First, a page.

In 2015, researchers testing the effects of transdermal CBD in rats, four doses were given – small, medium and large, and a final group received ten times the large dose – from 6.2 mg to 62 mg. The effort wasn’t to find a lethal CBD limit (which doesn’t exist), but rather to address the same myth that cannabis consumers believe when buying high-THC weed: if some are good, more is better?
To their surprise, the researchers found that the exorbitant dose of 62 mg had the same effect as 6.2 mg. Of course, CBD and THC act differently in the body, but both exert an effect on the endocannabinoid system (DHW). Since the role of the ECS is to achieve and maintain homeostasis in the body, the study suggests that the ECS may have measures of self-regulation, refusing excess cannabinoids in the same way as excess vitamins pass through the body unabsorbed.
Certainly, some proponents of high-THC weed might consider the evidence for the entourage effect valid without discrediting the full THC flex. After all, why not have both? But researchers at the University of Colorado may have proven why not, and why consumers shouldn’t pay more for this “premium” product: High-THC weed doesn’t get you high.
Does high THC weed get you high?
In 2020, researchers at UC Boulder tested the alleged potency of THC in 121 regular cannabis users. Those who smoked flowers had to use flowers with 16 or 24% THC, and participants who used concentrates chose between 70 or 90%. The THC in their blood was then measured at three regular points – before, immediately after and one hour after consumption. As expected, participants who used concentrates had higher levels of THC, especially those who used a 90% extract. But to their surprise, similar feelings of intoxication were reported among all users.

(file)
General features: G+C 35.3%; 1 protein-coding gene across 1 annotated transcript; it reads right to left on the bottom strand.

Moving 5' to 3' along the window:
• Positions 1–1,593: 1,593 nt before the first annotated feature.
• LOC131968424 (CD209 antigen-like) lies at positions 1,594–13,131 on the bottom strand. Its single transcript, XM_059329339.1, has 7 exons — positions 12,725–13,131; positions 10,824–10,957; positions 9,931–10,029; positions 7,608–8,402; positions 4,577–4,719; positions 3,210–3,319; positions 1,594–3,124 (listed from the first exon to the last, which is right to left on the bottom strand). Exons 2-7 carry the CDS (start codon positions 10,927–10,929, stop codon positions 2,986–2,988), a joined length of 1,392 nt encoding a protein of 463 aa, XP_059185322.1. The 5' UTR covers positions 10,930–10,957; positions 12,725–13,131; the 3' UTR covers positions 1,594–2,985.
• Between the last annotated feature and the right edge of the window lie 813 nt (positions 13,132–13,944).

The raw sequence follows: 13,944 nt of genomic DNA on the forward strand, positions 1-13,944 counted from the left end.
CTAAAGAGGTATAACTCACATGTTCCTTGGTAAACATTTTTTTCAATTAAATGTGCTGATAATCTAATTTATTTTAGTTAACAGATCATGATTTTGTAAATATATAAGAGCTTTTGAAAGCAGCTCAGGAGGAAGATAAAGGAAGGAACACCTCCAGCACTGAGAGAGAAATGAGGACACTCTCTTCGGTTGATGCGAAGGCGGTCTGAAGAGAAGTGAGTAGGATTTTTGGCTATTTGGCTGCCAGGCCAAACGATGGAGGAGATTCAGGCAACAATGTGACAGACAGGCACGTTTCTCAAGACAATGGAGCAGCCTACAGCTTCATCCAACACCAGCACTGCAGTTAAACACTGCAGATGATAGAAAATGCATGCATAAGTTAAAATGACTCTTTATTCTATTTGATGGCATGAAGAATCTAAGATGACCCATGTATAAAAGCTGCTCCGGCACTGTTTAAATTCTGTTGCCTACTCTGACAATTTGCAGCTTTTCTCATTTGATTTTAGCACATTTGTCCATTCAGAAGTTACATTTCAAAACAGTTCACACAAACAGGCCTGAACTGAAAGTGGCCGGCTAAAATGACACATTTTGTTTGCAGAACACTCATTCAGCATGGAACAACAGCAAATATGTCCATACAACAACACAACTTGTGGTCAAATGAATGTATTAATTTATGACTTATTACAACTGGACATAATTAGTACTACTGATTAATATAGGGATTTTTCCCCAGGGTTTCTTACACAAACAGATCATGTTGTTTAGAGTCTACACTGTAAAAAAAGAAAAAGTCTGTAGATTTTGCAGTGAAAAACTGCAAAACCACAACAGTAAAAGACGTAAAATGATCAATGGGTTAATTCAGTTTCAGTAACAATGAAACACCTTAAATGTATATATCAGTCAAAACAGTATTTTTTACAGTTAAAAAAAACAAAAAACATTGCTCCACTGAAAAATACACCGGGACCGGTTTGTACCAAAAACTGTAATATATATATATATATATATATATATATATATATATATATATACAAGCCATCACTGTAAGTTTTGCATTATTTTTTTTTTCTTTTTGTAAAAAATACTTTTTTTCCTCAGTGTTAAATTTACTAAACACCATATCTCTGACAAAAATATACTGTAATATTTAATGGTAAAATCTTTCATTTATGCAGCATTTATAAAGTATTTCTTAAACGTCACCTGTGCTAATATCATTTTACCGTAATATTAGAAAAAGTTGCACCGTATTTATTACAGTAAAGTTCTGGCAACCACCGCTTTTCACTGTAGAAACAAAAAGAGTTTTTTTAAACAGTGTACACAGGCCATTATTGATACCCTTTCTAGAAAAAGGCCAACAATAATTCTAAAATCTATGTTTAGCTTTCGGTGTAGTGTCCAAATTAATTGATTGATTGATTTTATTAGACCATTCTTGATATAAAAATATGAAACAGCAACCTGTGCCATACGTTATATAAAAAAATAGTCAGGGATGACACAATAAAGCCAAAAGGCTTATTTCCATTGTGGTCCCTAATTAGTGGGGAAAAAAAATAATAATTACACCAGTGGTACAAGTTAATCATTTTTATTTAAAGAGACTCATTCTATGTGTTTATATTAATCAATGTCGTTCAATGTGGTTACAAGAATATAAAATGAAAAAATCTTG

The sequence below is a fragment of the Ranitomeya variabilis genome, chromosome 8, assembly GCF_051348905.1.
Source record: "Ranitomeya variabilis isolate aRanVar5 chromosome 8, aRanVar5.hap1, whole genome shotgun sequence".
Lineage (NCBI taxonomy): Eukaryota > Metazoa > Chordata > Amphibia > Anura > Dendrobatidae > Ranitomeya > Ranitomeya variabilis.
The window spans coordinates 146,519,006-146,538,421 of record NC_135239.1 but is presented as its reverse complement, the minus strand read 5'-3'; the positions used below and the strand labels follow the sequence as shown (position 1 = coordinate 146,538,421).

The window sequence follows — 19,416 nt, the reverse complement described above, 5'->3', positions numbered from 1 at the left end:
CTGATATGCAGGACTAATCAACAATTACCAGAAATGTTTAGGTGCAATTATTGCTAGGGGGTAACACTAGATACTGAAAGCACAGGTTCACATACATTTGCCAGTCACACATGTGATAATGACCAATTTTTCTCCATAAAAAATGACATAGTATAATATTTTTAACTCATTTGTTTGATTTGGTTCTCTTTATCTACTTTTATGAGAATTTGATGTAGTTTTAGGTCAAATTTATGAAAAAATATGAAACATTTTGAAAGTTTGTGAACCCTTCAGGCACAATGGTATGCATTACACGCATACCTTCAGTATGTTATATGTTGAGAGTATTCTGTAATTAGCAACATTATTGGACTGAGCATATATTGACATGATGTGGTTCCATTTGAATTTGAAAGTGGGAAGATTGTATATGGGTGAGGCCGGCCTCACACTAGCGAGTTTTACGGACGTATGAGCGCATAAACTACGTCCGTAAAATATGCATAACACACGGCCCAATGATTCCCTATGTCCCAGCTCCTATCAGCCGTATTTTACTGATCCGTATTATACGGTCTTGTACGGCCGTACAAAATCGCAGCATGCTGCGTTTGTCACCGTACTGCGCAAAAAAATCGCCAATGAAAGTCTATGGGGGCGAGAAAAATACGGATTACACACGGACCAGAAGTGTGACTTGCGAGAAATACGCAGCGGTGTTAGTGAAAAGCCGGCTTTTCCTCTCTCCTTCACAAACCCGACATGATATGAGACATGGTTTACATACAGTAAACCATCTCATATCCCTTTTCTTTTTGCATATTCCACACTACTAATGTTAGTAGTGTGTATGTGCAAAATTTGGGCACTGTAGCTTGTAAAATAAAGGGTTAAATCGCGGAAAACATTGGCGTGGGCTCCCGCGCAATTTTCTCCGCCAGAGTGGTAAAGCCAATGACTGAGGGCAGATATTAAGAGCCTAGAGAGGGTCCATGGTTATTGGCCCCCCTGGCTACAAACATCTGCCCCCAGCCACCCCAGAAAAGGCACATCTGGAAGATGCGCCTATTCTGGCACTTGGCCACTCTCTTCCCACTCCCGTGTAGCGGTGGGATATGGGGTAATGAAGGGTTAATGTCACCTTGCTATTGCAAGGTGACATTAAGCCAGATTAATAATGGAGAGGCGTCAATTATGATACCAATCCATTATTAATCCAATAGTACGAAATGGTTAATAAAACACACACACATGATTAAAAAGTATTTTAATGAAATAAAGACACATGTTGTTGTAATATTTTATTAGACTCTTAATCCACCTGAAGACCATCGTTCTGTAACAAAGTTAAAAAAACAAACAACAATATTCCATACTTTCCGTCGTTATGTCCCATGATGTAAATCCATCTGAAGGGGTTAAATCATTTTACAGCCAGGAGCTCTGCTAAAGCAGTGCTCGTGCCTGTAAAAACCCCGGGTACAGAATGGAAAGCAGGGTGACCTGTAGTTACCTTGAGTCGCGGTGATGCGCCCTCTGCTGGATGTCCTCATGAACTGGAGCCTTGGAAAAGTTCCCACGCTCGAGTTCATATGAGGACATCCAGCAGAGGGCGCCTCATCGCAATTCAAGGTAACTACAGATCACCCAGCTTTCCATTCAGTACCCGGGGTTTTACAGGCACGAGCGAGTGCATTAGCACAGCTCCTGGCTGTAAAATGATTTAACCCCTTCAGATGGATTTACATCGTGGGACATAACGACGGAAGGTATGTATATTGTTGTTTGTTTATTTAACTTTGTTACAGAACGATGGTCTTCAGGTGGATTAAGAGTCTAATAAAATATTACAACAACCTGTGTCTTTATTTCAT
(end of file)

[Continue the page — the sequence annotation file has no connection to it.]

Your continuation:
“People in the high-concentration group were much less compromised than we thought,” said Kent Hutchinson, professor of psychology and co-author of the study. Lead author Cinnamon Bidwell added that “potency did not keep up with intoxication levels”, even though some participants had blood levels of THC more than twice as high as others. The study concluded that there may be a “saturation point” or a point at which additional cannabinoids offer diminishing returns at best, or no additional effect at all.
A word of caution for less experienced consumers
The CU Boulder study was conducted among experienced users with some tolerance to THC. Seasoned smokers can approach THC-rich strains a little more cavalierly, but first-time or inexperienced users should definitely be wary of THC-rich products and edibles.
While there may be a limit to how much THC can saturate the body, suddenly finding that limit five minutes after smoking is a quick way to ruin your day.
THC content is the metric most consumers still use to gauge the quality of cannabis, but contemporary researchers have revealed the value of what is commonly referred to as the “entourage effect” – that is, i.e. the harmonization of other cannabinoids, including CBD, CBN and THCV. , and terpenes like caryophyllene, which interacts with cell receptors in the same way as cannabinoids. Although THC is the primary intoxicant, even many industry insiders are in no rush to buy high-THC products because this broader terpene profile is usually sacrificed in the process.
Additionally, high levels of THC in the blood do not always correspond to a higher high, as CU Boulder researchers demonstrated in 2020.
Do you use high THC weed? Share your experiences in the comments below!